Pastoral pathways: climate change adaptation lessons from Ethiopia
Authors: Eriksen,S.; Marin,A.
Produced by: Noragric, Department of International Environment and Development Studies, Norwegian University of Life Sciences (2011)
A key aim of the Norwegian Development Fund is to increase the adaptive capacity of marginalised rural poor farmers and pastoralists in the South. The focus country of this project study, Ethiopia, has a legacy of variable and unpredictable rainfall, causing frequent droughts and heavy floods, undermining local as well as national food and water security. The analysis in this paper is based mainly on interview data collected in two sites in Afar as well as insights from past studies in the region as documented in published literature. Some of the key issues identified for Afar are followed up with a smaller number of interviews in another pastoral area, the neighbouring Somali region.
The report aims to:
- increase the knowledge and understanding of key themes of the program and policy work of the Development Fund and its collaborating partner organisations in pastoral and agro-pastoral rural areas of Ethiopia, and to give guidance for future program planning in these areas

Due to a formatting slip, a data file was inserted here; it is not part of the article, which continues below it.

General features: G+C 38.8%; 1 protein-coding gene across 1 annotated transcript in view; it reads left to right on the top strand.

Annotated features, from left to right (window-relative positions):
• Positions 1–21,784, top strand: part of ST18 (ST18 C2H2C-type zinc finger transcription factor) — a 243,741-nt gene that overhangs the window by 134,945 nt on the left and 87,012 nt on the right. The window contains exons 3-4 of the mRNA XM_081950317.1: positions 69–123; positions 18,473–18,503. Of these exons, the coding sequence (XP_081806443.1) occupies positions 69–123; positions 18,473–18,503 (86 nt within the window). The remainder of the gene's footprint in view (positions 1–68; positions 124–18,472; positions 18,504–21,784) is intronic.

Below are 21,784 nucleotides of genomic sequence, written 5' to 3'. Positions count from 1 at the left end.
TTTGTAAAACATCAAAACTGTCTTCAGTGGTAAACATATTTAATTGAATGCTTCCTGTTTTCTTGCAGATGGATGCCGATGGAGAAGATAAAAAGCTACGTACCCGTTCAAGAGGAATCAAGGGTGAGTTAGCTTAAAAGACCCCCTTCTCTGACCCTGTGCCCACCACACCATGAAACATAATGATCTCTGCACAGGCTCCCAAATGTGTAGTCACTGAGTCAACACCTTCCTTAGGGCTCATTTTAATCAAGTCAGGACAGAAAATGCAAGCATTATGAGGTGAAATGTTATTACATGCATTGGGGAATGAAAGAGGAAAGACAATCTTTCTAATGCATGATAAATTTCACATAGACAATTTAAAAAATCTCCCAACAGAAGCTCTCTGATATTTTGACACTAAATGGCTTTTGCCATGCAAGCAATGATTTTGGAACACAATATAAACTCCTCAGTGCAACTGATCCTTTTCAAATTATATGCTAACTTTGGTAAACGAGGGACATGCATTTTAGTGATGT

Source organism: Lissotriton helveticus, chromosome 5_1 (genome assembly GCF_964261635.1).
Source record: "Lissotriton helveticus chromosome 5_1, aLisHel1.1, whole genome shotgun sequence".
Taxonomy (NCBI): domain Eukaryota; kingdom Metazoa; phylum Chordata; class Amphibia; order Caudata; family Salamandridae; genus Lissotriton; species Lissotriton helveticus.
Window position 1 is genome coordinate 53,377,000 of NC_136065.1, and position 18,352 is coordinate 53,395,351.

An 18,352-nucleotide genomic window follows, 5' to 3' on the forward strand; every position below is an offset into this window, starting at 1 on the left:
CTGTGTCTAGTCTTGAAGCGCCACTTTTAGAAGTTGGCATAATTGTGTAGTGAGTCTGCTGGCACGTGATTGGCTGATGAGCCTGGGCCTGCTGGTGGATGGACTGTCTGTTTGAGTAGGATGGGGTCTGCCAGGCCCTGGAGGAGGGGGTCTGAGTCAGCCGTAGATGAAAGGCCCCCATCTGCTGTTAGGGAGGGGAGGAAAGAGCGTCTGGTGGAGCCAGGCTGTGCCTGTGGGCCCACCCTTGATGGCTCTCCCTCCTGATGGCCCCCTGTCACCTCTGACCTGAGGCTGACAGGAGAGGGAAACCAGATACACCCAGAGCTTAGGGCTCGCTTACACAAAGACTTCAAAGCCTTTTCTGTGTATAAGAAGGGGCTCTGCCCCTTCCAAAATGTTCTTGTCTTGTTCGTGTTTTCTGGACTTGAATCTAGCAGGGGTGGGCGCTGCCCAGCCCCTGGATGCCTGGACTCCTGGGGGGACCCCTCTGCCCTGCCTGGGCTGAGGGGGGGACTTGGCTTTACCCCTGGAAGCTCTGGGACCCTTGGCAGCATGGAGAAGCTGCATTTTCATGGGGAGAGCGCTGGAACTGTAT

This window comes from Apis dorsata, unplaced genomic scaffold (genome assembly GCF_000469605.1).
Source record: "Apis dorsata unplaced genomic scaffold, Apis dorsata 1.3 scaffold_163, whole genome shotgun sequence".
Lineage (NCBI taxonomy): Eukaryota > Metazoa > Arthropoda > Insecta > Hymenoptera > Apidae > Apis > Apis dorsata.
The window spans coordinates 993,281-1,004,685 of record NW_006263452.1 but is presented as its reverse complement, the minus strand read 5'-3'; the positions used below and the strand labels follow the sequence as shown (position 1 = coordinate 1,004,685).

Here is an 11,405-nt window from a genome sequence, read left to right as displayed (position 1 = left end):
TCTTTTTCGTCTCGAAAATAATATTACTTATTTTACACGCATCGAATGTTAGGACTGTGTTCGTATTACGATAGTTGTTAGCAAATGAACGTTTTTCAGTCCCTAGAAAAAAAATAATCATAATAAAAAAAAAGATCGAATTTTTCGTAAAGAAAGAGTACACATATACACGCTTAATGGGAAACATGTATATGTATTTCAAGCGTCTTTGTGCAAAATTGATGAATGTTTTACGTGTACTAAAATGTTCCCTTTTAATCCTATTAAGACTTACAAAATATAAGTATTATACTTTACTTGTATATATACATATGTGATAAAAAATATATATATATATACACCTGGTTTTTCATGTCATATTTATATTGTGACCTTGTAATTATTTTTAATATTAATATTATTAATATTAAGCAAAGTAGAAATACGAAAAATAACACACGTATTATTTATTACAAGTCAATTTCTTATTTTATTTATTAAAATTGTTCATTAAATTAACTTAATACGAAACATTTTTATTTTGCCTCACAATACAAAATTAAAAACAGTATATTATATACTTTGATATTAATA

- raise awareness among planners and policy makers and strengthen understanding of the critical situation the pastoralists are facing today, and to provide recommendations for sustainable pastoral adaptation pathways in the future
Four normative principles are presented that can guide policies and interventions towards achieving development pathways to strengthen social equity and environmental integrity:
- recognize the context for vulnerability, including multiple stressors
- acknowledge that different values and interests affect adaptation outcomes
- integrate local knowledge into adaptation responses
- consider potential feedbacks between local and global processes
Available online at: http://www.eldis.org/cf/rdr/?doc=59111
- ETHIOPIA: Drought, floods hit education (irinnews.org)